The school’s Physical Therapy Program includes:

  • Activities to develop gross motor skills
  • Individualized movement plans to help navigate the classroom, school, and community
  • Therapeutic exercises to improve strength, balance, coordination, and flexibility
  • Specialized treadmills to provide partial weight gait training and an inventory of traditional and innovative walkers, standers, and powered wheelchairs.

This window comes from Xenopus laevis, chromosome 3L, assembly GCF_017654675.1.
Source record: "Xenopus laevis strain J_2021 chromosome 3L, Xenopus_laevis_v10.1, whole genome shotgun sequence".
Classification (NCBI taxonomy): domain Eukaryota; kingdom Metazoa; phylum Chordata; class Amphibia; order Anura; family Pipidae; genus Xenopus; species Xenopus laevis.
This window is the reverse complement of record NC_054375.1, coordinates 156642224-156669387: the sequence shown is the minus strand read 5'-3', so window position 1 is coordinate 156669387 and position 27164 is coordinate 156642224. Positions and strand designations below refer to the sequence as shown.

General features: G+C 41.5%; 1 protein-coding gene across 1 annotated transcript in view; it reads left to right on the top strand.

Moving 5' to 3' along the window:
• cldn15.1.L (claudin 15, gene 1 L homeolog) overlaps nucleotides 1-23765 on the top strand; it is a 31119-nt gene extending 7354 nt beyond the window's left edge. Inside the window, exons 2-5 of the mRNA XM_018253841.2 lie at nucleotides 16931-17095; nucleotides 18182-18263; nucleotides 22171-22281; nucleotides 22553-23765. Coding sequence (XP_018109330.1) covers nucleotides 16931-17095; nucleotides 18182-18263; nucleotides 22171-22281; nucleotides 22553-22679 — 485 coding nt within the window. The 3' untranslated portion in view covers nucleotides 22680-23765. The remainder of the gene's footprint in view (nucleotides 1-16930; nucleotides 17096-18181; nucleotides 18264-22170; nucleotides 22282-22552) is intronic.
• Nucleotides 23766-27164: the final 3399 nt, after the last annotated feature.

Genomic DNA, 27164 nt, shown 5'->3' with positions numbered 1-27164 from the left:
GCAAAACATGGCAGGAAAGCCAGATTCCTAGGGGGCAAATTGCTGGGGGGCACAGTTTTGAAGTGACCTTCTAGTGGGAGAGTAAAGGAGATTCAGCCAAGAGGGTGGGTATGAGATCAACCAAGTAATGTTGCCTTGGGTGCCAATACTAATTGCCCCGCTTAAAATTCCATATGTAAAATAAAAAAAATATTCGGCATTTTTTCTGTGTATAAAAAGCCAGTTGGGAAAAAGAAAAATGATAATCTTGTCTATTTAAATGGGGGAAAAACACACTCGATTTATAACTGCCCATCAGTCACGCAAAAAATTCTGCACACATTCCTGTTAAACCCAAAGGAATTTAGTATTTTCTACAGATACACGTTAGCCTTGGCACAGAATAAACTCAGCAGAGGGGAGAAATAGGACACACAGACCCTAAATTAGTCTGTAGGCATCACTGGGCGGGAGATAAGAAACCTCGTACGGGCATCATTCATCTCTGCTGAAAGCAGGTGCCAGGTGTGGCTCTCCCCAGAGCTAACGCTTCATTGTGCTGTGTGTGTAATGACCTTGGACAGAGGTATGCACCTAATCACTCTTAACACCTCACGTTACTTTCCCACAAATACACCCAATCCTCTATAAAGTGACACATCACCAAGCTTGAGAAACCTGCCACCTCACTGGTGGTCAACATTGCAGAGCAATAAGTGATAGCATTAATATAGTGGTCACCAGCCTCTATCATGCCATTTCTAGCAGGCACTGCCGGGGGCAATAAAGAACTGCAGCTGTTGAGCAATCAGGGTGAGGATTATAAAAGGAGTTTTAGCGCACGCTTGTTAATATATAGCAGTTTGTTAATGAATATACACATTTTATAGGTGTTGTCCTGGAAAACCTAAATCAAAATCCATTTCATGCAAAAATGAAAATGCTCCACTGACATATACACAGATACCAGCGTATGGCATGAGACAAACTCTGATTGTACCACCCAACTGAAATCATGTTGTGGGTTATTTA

• Use of adaptive equipment, orthotics, and assistive technology to facilitate independence and mobility
  • Use of standers and walkers so students can assume upright positioning in order to interact with their peers during math, science, reading, and all aspects of the curriculum
  • Information and training for families in the management of physical barriers
  • Instruction in skills important for lifelong fitness and participation in play and recreational activities